Read the story at the Roanoker.

NRV & Bristol seek passenger rail extension from Roanoke (Roanoke Business)

Amtrak is running on schedule for its arrival in Roanoke next fall. Even as the Star City prepares to celebrate the return of passenger rail for the first time in more than 34 years, its neighbors to the southwest already are pushing to extend the service.

The service arrives as part of Amtrak’s extensions of its Northeast Regional service into Virginia. The commonwealth invests in state-funded train extensions that run to Lynchburg, Richmond, Norfolk and Newport News. The Lynchburg extension, which began regular daily service in 2009, outperformed expectations and sparked momentum that lead to the push westward to Roanoke.

Amtrak estimates it generates a national economic impact of $7.9 billion annually, supporting more than 110,000 jobs through its daily operations plus tourism and supplier impacts.

Local governments also desire the economic boost that goes with passenger rail, which tends to create a 3-to-5 percent growth in the number of annual visitors. While short-term construction and engineering jobs come with the line’s upgrades and related construction, that growth in visitors creates potential for a larger, more durable ripple, especially in the restaurant and hospitality industries.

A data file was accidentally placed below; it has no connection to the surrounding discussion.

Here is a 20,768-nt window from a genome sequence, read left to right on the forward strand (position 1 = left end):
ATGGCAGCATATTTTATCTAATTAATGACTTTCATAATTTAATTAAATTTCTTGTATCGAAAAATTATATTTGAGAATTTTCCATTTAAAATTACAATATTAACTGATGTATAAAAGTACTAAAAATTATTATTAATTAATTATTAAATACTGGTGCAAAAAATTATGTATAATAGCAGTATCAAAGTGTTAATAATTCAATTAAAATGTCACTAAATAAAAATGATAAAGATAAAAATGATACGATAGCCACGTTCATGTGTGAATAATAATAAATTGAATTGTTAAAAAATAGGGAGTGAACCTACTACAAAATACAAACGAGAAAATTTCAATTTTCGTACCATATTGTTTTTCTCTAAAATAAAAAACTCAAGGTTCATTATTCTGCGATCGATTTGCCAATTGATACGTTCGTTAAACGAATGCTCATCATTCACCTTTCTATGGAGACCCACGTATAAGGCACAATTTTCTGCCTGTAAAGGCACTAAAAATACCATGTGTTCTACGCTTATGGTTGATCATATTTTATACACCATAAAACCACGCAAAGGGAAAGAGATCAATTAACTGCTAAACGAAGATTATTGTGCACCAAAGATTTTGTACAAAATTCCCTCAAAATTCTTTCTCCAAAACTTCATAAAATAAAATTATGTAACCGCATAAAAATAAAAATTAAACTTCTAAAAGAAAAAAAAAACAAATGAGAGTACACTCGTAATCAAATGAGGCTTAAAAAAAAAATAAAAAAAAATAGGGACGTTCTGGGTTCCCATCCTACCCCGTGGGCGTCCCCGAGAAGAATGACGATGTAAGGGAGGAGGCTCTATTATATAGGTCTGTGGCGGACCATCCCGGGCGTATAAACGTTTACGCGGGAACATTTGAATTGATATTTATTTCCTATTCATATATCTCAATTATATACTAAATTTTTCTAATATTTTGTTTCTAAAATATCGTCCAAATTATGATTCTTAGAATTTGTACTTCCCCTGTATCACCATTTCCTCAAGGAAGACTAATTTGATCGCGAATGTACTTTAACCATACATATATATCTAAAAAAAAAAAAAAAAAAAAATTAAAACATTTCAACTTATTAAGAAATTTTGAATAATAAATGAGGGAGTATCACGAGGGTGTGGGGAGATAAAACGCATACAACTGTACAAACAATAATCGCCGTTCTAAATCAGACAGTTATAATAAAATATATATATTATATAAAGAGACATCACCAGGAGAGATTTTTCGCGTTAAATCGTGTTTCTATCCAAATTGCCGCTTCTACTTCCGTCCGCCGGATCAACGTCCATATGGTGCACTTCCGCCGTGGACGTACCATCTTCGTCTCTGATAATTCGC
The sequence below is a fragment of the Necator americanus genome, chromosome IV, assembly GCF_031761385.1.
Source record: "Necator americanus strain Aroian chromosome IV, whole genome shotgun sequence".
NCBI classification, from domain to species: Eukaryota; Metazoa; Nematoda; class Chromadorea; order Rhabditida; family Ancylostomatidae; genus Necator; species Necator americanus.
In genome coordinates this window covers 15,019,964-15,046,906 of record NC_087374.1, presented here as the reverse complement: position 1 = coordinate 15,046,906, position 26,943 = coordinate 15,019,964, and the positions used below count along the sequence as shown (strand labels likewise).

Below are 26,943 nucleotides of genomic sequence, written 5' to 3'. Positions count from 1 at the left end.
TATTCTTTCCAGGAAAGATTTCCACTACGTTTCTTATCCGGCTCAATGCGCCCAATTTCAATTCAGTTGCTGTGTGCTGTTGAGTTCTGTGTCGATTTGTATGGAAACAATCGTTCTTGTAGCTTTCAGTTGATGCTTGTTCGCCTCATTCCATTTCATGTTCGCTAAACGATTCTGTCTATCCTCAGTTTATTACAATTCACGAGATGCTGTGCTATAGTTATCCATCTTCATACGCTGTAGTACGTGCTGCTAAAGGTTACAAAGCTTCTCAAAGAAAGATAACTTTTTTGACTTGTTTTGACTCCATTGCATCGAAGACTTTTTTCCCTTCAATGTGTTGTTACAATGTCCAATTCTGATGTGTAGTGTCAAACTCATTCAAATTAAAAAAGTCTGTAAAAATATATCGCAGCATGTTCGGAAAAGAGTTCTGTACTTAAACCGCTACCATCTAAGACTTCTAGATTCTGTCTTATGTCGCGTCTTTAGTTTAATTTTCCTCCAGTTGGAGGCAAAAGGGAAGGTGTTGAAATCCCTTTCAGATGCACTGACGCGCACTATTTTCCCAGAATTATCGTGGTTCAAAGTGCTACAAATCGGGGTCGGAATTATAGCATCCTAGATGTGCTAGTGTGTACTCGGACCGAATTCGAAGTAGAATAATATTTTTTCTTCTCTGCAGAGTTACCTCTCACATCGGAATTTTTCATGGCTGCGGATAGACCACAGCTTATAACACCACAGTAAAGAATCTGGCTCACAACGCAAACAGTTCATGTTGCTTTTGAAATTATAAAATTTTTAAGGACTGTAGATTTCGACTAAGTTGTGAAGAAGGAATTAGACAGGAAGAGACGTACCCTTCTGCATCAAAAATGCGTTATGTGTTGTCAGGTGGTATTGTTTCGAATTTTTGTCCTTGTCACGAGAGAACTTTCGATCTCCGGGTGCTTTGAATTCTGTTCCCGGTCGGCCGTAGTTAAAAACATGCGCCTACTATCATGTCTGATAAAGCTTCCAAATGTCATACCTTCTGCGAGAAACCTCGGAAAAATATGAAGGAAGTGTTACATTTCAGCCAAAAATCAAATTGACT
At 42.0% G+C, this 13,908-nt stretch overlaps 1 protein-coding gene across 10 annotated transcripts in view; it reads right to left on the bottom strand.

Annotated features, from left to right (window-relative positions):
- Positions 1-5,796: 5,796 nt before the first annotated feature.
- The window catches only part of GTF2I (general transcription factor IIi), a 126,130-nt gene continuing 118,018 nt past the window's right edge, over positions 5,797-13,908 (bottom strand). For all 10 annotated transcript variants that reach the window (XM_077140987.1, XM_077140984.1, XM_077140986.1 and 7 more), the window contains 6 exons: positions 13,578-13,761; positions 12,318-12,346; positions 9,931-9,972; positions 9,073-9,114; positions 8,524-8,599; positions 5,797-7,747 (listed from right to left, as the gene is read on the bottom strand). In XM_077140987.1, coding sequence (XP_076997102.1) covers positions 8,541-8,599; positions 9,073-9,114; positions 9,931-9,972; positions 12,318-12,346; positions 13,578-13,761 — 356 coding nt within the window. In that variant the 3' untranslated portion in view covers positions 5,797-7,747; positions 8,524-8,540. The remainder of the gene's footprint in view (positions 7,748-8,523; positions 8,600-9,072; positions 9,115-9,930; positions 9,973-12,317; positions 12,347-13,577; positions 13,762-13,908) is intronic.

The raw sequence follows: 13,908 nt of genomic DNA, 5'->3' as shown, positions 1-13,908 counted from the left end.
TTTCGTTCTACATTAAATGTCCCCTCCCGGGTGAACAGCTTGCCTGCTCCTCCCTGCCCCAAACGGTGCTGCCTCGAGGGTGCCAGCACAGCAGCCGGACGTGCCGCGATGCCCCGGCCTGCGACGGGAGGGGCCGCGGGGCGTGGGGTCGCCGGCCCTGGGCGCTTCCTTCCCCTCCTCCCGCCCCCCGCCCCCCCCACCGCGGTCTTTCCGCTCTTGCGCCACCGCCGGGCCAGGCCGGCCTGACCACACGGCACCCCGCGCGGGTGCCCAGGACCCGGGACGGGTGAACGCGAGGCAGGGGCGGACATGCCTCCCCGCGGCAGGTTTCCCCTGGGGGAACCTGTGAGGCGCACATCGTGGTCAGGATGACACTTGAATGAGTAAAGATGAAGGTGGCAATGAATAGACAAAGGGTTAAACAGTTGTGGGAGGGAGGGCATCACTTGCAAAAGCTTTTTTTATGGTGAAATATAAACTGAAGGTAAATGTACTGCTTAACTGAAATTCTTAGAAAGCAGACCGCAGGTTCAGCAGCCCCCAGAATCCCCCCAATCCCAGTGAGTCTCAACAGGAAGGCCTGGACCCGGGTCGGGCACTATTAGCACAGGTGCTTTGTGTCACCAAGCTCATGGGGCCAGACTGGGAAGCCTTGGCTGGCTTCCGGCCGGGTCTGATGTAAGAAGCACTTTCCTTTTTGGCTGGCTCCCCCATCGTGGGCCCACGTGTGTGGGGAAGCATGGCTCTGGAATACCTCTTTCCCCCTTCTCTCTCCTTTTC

Now, rail fans in the New River Valley and Bristol metropolitan areas hope to bring those benefits to their localities, too.

Read my story about their efforts at Roanoke Business.

How advanced manufacturing brought western Virginia out of the recession (Roanoke Business)

Southwest Virginians know too well the downsides of globalization when it comes to manufacturing jobs.